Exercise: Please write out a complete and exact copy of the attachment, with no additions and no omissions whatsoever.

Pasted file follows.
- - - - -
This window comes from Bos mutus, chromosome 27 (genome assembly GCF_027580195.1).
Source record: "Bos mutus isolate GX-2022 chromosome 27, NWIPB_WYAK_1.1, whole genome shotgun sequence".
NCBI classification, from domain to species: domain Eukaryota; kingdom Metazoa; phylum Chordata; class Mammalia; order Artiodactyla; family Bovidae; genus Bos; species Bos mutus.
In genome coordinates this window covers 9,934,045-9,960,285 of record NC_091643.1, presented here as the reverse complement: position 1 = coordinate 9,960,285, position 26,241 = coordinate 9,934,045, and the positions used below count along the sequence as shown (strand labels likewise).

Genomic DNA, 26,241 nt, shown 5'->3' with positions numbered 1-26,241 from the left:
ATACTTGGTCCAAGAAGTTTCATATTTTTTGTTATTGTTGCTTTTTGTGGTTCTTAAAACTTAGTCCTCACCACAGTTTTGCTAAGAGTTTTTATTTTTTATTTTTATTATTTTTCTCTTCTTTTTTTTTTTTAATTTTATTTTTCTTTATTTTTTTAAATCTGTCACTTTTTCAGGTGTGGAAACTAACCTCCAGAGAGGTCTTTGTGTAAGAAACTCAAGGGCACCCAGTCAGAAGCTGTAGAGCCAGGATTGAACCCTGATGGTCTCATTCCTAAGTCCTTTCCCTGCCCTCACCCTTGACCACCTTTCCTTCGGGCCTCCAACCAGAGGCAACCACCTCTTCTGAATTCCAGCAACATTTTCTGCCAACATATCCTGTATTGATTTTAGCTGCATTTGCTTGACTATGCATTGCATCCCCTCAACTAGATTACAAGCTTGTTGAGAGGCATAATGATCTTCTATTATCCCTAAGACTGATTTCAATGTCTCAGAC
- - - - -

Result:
This window comes from Bos mutus, chromosome 27 (genome assembly GCF_027580195.1).
Source record: "Bos mutus isolate GX-2022 chromosome 27, NWIPB_WYAK_1.1, whole genome shotgun sequence".
NCBI classification, from domain to species: domain Eukaryota; kingdom Metazoa; phylum Chordata; class Mammalia; order Artiodactyla; family Bovidae; genus Bos; species Bos mutus.
In genome coordinates this window covers 9,934,045-9,960,285 of record NC_091643.1, presented here as the reverse complement: position 1 = coordinate 9,960,285, position 26,241 = coordinate 9,934,045, and the positions used below count along the sequence as shown (strand labels likewise).

Genomic DNA, 26,241 nt, shown 5'->3' with positions numbered 1-26,241 from the left:
ATACTTGGTCCAAGAAGTTTCATATTTTTTGTTATTGTTGCTTTTTGTGGTTCTTAAAACTTAGTCCTCACCACAGTTTTGCTAAGAGTTTTTATTTTTTATTTTTATTATTTTTCTCTTCTTTTTTTTTTTTAATTTTATTTTTCTTTATTTTTTTAAATCTGTCACTTTTTCAGGTGTGGAAACTAACCTCCAGAGAGGTCTTTGTGTAAGAAACTCAAGGGCACCCAGTCAGAAGCTGTAGAGCCAGGATTGAACCCTGATGGTCTCATTCCTAAGTCCTTTCCCTGCCCTCACCCTTGACCACCTTTCCTTCGGGCCTCCAACCAGAGGCAACCACCTCTTCTGAATTCCAGCAACATTTTCTGCCAACATATCCTGTATTGATTTTAGCTGCATTTGCTTGACTATGCATTGCATCCCCTCAACTAGATTACAAGCTTGTTGAGAGGCATAATGATCTTCTATTATCCCTAAGACTGATTTCAATGTCTCAGAC